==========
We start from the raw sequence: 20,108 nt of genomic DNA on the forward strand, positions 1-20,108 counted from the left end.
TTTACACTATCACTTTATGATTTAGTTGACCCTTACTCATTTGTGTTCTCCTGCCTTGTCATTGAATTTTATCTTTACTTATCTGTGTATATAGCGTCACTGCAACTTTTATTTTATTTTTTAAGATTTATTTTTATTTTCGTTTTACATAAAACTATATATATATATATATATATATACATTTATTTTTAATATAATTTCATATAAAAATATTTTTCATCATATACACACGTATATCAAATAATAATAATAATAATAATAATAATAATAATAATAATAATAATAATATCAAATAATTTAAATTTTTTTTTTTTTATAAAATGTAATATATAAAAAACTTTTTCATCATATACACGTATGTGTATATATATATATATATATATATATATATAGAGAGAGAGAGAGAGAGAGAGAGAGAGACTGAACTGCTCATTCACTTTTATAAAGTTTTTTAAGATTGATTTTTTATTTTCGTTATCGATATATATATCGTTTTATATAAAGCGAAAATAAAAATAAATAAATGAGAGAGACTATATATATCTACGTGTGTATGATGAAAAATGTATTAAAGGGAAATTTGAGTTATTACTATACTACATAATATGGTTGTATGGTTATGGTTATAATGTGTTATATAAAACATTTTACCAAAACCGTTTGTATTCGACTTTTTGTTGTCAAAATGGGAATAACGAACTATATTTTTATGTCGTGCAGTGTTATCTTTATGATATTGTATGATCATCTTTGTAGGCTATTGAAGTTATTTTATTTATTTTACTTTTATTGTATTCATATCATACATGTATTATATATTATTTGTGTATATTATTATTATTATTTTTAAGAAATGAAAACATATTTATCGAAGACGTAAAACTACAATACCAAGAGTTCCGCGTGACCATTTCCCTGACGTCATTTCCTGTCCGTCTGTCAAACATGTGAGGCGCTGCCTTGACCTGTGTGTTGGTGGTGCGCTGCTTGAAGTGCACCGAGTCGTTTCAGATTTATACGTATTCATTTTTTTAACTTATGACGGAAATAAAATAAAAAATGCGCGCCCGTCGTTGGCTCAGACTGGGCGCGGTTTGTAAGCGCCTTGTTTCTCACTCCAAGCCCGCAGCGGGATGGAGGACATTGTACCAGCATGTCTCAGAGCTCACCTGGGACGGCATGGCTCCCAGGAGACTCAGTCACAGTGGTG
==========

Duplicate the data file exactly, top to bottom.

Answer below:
We start from the raw sequence: 20,108 nt of genomic DNA on the forward strand, positions 1-20,108 counted from the left end.
TTTACACTATCACTTTATGATTTAGTTGACCCTTACTCATTTGTGTTCTCCTGCCTTGTCATTGAATTTTATCTTTACTTATCTGTGTATATAGCGTCACTGCAACTTTTATTTTATTTTTTAAGATTTATTTTTATTTTCGTTTTACATAAAACTATATATATATATATATATATATACATTTATTTTTAATATAATTTCATATAAAAATATTTTTCATCATATACACACGTATATCAAATAATAATAATAATAATAATAATAATAATAATAATAATAATAATAATATCAAATAATTTAAATTTTTTTTTTTTTATAAAATGTAATATATAAAAAACTTTTTCATCATATACACGTATGTGTATATATATATATATATATATATATATATAGAGAGAGAGAGAGAGAGAGAGAGAGAGACTGAACTGCTCATTCACTTTTATAAAGTTTTTTAAGATTGATTTTTTATTTTCGTTATCGATATATATATCGTTTTATATAAAGCGAAAATAAAAATAAATAAATGAGAGAGACTATATATATCTACGTGTGTATGATGAAAAATGTATTAAAGGGAAATTTGAGTTATTACTATACTACATAATATGGTTGTATGGTTATGGTTATAATGTGTTATATAAAACATTTTACCAAAACCGTTTGTATTCGACTTTTTGTTGTCAAAATGGGAATAACGAACTATATTTTTATGTCGTGCAGTGTTATCTTTATGATATTGTATGATCATCTTTGTAGGCTATTGAAGTTATTTTATTTATTTTACTTTTATTGTATTCATATCATACATGTATTATATATTATTTGTGTATATTATTATTATTATTTTTAAGAAATGAAAACATATTTATCGAAGACGTAAAACTACAATACCAAGAGTTCCGCGTGACCATTTCCCTGACGTCATTTCCTGTCCGTCTGTCAAACATGTGAGGCGCTGCCTTGACCTGTGTGTTGGTGGTGCGCTGCTTGAAGTGCACCGAGTCGTTTCAGATTTATACGTATTCATTTTTTTAACTTATGACGGAAATAAAATAAAAAATGCGCGCCCGTCGTTGGCTCAGACTGGGCGCGGTTTGTAAGCGCCTTGTTTCTCACTCCAAGCCCGCAGCGGGATGGAGGACATTGTACCAGCATGTCTCAGAGCTCACCTGGGACGGCATGGCTCCCAGGAGACTCAGTCACAGTGGTG